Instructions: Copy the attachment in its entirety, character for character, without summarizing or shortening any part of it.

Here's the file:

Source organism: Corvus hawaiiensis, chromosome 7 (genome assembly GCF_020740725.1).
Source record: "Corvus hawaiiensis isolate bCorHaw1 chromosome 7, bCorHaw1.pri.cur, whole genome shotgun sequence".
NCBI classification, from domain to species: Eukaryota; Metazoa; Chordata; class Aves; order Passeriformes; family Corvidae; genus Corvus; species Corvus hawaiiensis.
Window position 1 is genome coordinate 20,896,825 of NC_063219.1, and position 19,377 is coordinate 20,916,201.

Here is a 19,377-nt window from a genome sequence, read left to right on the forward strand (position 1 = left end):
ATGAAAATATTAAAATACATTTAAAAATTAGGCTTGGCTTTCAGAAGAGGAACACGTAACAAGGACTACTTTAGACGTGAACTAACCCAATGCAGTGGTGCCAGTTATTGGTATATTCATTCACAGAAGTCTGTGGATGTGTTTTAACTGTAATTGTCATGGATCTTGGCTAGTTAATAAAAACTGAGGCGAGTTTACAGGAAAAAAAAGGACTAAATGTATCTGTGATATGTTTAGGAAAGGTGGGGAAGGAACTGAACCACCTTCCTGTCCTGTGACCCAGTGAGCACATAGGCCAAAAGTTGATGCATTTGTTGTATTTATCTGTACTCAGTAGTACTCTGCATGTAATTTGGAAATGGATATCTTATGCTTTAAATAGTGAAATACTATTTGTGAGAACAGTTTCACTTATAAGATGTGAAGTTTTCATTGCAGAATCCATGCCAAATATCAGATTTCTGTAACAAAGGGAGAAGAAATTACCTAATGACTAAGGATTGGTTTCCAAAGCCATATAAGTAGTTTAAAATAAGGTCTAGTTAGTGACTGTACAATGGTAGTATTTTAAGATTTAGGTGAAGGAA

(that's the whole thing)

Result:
Source organism: Corvus hawaiiensis, chromosome 7 (genome assembly GCF_020740725.1).
Source record: "Corvus hawaiiensis isolate bCorHaw1 chromosome 7, bCorHaw1.pri.cur, whole genome shotgun sequence".
NCBI classification, from domain to species: Eukaryota; Metazoa; Chordata; class Aves; order Passeriformes; family Corvidae; genus Corvus; species Corvus hawaiiensis.
Window position 1 is genome coordinate 20,896,825 of NC_063219.1, and position 19,377 is coordinate 20,916,201.

Here is a 19,377-nt window from a genome sequence, read left to right on the forward strand (position 1 = left end):
ATGAAAATATTAAAATACATTTAAAAATTAGGCTTGGCTTTCAGAAGAGGAACACGTAACAAGGACTACTTTAGACGTGAACTAACCCAATGCAGTGGTGCCAGTTATTGGTATATTCATTCACAGAAGTCTGTGGATGTGTTTTAACTGTAATTGTCATGGATCTTGGCTAGTTAATAAAAACTGAGGCGAGTTTACAGGAAAAAAAAGGACTAAATGTATCTGTGATATGTTTAGGAAAGGTGGGGAAGGAACTGAACCACCTTCCTGTCCTGTGACCCAGTGAGCACATAGGCCAAAAGTTGATGCATTTGTTGTATTTATCTGTACTCAGTAGTACTCTGCATGTAATTTGGAAATGGATATCTTATGCTTTAAATAGTGAAATACTATTTGTGAGAACAGTTTCACTTATAAGATGTGAAGTTTTCATTGCAGAATCCATGCCAAATATCAGATTTCTGTAACAAAGGGAGAAGAAATTACCTAATGACTAAGGATTGGTTTCCAAAGCCATATAAGTAGTTTAAAATAAGGTCTAGTTAGTGACTGTACAATGGTAGTATTTTAAGATTTAGGTGAAGGAA